The Tunes of Oz, with Geoff Ryman

Here’s some material I gathered while doing my own research for the shows.

Geoff’s novel ‘Was‘ takes the reader on a journey through time and space, from Kansas in the 1860s to the late 1980s in California.

Arena – The Search for Oz – 1994.

(Geoff’s first appearance is from 11:25 mins).

BFI Library synopsis: “A documentary on the Oz books of L. Frank Baum and the films and fantasies that they inspired, particularly the first book `The Wonderful Wizard of Oz’. It includes clips from the several silent film versions of the stories produced by Baum that have survived as well as the 1939 film with Judy Garland, and interviews with such enthusiasts as Salman Rushdie, Gore Vidal, Ray Bradbury, Geoffrey Ryman and Nora Ephron.”

The Wonderful Wizard of Oz – The True Story BBC Four documentary on Baum.

Story of ‘Somewhere Over the Rainbow’ (from 1:40) from the BBC Two documentary series ‘Walk on By: The Story of the Popular Song‘, Episode 7: ‘Soundtrack’ (2001).

From 3:05, Arlen’s relatives tell a story about where he thought of the “da DA, da da-da-da dah” melody. He asked his wife to drive him to a movie at Grauman’s Chinese Theatre. As they drove past Schwab’s Pharmacy at 8024 Sunset Boulevard, Arlen asked his wife to stop the car as he’d thought of a tune. Maybe something that Arlen saw as they were driving, something about the vista, crystalised the elements of the melody in his mind. The pharmacy was demolished in 1988.

Schwab’s looked like this:

There are more photos here and here. I shall try to find pictures of the whole of that section of Sunset in 1938. I wonder what Harburg was looking at as they drove along… Out of the passenger seat, he would have seen the Hollywood Hills on his right but not all that well going by the view with the current skyline.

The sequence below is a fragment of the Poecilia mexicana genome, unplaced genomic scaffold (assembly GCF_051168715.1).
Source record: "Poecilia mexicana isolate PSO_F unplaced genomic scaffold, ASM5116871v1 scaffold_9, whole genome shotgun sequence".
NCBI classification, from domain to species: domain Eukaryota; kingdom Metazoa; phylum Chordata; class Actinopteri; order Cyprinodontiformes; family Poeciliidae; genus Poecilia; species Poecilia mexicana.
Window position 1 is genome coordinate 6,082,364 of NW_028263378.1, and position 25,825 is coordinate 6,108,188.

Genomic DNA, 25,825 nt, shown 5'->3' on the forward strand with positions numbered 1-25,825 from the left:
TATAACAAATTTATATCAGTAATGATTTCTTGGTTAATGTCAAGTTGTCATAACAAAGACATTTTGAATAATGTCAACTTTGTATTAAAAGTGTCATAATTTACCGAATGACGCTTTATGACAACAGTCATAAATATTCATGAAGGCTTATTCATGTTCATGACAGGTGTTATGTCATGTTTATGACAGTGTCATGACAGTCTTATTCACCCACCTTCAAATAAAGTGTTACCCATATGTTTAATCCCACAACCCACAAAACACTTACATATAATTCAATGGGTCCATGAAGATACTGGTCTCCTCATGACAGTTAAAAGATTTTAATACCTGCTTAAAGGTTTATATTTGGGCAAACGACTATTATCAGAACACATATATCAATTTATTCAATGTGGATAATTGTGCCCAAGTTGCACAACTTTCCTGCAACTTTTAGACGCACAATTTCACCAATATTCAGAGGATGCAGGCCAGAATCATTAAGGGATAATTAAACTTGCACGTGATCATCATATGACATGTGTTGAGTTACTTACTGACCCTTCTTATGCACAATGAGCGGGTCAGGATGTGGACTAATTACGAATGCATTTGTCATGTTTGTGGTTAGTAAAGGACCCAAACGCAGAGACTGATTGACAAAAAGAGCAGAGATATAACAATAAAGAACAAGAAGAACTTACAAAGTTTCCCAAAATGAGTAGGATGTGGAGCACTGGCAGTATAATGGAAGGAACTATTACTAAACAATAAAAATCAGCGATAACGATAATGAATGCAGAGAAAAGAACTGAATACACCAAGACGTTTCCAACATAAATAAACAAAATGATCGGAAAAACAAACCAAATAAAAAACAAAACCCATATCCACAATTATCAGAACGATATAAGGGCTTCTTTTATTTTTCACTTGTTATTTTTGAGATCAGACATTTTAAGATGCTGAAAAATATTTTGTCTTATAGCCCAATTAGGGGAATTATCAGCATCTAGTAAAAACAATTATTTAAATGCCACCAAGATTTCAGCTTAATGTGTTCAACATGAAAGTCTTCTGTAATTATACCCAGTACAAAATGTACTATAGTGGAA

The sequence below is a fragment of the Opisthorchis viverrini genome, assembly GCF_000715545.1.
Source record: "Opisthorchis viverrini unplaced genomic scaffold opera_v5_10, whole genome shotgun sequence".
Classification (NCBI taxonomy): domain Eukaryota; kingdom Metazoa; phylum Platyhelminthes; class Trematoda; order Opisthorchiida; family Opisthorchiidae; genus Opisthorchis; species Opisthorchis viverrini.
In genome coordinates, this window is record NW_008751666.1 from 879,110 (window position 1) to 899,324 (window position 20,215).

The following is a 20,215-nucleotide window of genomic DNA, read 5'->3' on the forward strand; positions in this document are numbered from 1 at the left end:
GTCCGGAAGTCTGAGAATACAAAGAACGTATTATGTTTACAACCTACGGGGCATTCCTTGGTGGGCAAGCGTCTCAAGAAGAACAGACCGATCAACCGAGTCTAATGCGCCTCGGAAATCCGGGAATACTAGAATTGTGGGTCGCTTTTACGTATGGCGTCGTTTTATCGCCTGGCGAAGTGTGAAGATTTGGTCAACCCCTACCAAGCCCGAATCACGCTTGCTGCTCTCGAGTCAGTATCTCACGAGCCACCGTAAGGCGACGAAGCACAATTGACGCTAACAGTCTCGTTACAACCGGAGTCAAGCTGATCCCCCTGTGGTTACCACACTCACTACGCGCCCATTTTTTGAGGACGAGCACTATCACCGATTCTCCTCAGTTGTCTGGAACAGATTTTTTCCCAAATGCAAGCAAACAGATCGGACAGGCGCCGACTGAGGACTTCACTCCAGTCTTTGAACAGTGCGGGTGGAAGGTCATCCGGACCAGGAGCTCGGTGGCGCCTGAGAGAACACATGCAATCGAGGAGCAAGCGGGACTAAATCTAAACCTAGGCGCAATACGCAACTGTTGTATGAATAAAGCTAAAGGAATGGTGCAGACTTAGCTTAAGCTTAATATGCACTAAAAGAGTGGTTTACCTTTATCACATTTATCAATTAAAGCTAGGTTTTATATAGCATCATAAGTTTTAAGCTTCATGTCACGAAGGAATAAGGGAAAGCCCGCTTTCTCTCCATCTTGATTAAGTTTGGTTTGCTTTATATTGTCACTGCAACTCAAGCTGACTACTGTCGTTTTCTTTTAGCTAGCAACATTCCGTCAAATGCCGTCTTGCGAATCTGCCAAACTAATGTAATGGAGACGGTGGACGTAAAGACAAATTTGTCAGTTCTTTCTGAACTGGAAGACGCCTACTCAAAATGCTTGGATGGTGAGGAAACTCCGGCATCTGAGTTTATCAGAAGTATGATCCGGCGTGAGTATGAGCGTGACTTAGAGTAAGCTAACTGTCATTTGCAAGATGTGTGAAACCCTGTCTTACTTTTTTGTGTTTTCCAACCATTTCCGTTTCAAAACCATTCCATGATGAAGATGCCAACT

View Larger Map

Radio Four’s ‘Soul Music‘ broadcast on September 11th 2001. Not to say, for the zillionth time, that the song is all about death. Not at all…

Barbra Streisand and Harold Arlen duet on a cheesy but sweet rendition of ‘Ding Dong the Wicked Witch is Dead’.

At random, I looked up “friend of Dorothy” on Wikipedia:

In the early 1980s, the Naval Investigative Service was investigating homosexuality in the Chicago area. Agents discovered that gay men sometimes referred to themselves as “friends of Dorothy.” Unaware of the historical meaning of the term, the NIS believed that there actually was some woman named Dorothy at the center of a massive ring of homosexual military personnel, so they launched an enormous and obviously futile hunt for the elusive “Dorothy”, hoping to find her and convince her to reveal the names of gay service members.

Shilts, Randy, 1993, ‘Conduct Unbecoming: Gays & Lesbians in the U.S. Military’ New York, NY: St. Martin’s Press. p. 387. ISBN 0-312-34264-0.

(In the ‘Music for Films’ show, Geoff doesn’t buy the link between the MGM movie and the term “friends of Dorothy”).